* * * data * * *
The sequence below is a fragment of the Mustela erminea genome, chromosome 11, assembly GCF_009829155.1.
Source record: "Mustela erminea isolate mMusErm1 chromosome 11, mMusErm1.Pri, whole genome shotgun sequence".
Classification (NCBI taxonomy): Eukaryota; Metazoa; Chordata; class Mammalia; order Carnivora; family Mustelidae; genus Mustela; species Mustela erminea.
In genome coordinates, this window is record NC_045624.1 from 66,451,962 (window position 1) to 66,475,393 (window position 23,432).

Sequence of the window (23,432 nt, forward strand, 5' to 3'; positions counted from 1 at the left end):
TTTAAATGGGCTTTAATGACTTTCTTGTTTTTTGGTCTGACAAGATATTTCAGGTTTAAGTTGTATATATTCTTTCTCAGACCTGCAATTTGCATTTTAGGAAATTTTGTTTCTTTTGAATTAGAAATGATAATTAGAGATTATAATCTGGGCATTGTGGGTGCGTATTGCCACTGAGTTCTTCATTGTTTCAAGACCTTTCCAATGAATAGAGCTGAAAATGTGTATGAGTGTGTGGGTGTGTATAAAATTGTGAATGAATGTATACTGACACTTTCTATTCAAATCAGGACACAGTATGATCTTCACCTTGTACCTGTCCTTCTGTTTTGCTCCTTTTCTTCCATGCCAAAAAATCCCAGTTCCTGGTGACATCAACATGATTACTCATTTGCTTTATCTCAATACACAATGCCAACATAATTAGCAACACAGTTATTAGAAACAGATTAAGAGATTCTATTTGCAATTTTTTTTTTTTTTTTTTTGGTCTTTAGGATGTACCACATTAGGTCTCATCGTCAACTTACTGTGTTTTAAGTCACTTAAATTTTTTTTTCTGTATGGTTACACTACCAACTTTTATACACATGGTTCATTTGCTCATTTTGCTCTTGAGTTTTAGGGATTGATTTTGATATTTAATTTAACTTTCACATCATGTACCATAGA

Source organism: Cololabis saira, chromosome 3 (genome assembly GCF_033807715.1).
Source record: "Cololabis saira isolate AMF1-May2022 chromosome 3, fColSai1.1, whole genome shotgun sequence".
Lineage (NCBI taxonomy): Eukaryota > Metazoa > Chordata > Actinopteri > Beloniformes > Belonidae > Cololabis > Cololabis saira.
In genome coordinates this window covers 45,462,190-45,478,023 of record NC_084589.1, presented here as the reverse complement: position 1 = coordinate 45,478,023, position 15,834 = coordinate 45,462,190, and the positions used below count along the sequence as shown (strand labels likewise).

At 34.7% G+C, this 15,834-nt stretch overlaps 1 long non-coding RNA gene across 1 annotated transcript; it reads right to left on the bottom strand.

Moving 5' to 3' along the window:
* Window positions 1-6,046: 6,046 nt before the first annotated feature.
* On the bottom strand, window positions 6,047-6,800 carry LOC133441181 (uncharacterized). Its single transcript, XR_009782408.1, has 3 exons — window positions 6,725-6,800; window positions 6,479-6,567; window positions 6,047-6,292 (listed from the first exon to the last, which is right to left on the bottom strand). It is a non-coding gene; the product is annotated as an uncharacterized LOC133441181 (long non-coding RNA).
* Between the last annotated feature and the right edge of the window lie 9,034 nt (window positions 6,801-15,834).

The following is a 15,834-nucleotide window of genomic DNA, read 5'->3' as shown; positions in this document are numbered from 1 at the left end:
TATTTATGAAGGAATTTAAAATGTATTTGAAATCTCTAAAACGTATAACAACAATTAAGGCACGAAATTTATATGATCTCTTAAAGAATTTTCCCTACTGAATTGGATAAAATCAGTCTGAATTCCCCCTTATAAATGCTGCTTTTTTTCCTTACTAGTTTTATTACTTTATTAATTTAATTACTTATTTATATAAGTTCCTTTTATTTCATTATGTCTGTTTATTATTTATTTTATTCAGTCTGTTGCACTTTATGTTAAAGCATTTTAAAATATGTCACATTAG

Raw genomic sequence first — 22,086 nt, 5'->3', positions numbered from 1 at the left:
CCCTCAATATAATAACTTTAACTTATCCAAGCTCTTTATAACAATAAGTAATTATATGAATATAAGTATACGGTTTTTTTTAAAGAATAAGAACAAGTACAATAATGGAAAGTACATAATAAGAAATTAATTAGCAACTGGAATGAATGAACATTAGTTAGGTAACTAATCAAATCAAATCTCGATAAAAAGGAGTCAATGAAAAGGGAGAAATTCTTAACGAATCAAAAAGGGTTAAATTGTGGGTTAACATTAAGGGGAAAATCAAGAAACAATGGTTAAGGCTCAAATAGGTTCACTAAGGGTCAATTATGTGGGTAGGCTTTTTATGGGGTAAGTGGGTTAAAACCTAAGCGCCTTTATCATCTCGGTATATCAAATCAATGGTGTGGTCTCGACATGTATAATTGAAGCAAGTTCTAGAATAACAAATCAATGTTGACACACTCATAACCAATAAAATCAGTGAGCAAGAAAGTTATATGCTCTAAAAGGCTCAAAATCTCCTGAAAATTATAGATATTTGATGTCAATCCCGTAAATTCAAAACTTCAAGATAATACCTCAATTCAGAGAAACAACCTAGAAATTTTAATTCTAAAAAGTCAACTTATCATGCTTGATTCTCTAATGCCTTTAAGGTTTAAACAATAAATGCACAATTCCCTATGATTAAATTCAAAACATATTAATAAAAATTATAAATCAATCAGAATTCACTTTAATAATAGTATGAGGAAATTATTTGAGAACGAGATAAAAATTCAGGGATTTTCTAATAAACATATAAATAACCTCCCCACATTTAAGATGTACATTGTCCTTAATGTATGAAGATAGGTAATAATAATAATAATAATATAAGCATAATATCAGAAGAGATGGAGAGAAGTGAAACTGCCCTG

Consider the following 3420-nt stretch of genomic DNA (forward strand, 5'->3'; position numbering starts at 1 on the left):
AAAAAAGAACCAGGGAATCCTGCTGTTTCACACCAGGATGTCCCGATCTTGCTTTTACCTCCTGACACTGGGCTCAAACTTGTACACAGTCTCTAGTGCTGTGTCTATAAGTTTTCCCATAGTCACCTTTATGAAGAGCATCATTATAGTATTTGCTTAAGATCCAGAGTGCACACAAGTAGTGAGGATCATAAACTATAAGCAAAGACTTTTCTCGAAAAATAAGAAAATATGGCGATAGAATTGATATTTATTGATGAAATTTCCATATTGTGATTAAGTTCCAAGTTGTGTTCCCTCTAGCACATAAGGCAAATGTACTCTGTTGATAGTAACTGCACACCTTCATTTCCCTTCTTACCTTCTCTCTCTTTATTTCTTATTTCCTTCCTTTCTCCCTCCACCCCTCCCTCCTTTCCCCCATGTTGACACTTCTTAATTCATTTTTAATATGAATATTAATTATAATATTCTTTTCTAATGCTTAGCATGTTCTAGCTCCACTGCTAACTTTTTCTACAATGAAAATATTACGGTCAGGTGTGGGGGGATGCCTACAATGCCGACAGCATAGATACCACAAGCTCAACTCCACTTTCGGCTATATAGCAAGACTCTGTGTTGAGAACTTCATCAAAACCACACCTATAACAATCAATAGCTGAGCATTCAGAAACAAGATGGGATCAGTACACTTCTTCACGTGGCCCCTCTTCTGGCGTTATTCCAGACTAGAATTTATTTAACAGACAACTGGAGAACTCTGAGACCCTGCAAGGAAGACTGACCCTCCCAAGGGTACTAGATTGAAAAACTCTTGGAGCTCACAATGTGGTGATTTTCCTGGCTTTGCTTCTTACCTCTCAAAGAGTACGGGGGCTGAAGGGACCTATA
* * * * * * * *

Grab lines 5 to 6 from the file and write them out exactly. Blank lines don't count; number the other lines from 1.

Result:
Sequence of the window (23,432 nt, forward strand, 5' to 3'; positions counted from 1 at the left end):
TTTAAATGGGCTTTAATGACTTTCTTGTTTTTTGGTCTGACAAGATATTTCAGGTTTAAGTTGTATATATTCTTTCTCAGACCTGCAATTTGCATTTTAGGAAATTTTGTTTCTTTTGAATTAGAAATGATAATTAGAGATTATAATCTGGGCATTGTGGGTGCGTATTGCCACTGAGTTCTTCATTGTTTCAAGACCTTTCCAATGAATAGAGCTGAAAATGTGTATGAGTGTGTGGGTGTGTATAAAATTGTGAATGAATGTATACTGACACTTTCTATTCAAATCAGGACACAGTATGATCTTCACCTTGTACCTGTCCTTCTGTTTTGCTCCTTTTCTTCCATGCCAAAAAATCCCAGTTCCTGGTGACATCAACATGATTACTCATTTGCTTTATCTCAATACACAATGCCAACATAATTAGCAACACAGTTATTAGAAACAGATTAAGAGATTCTATTTGCAATTTTTTTTTTTTTTTTTTTGGTCTTTAGGATGTACCACATTAGGTCTCATCGTCAACTTACTGTGTTTTAAGTCACTTAAATTTTTTTTTCTGTATGGTTACACTACCAACTTTTATACACATGGTTCATTTGCTCATTTTGCTCTTGAGTTTTAGGGATTGATTTTGATATTTAATTTAACTTTCACATCATGTACCATAGA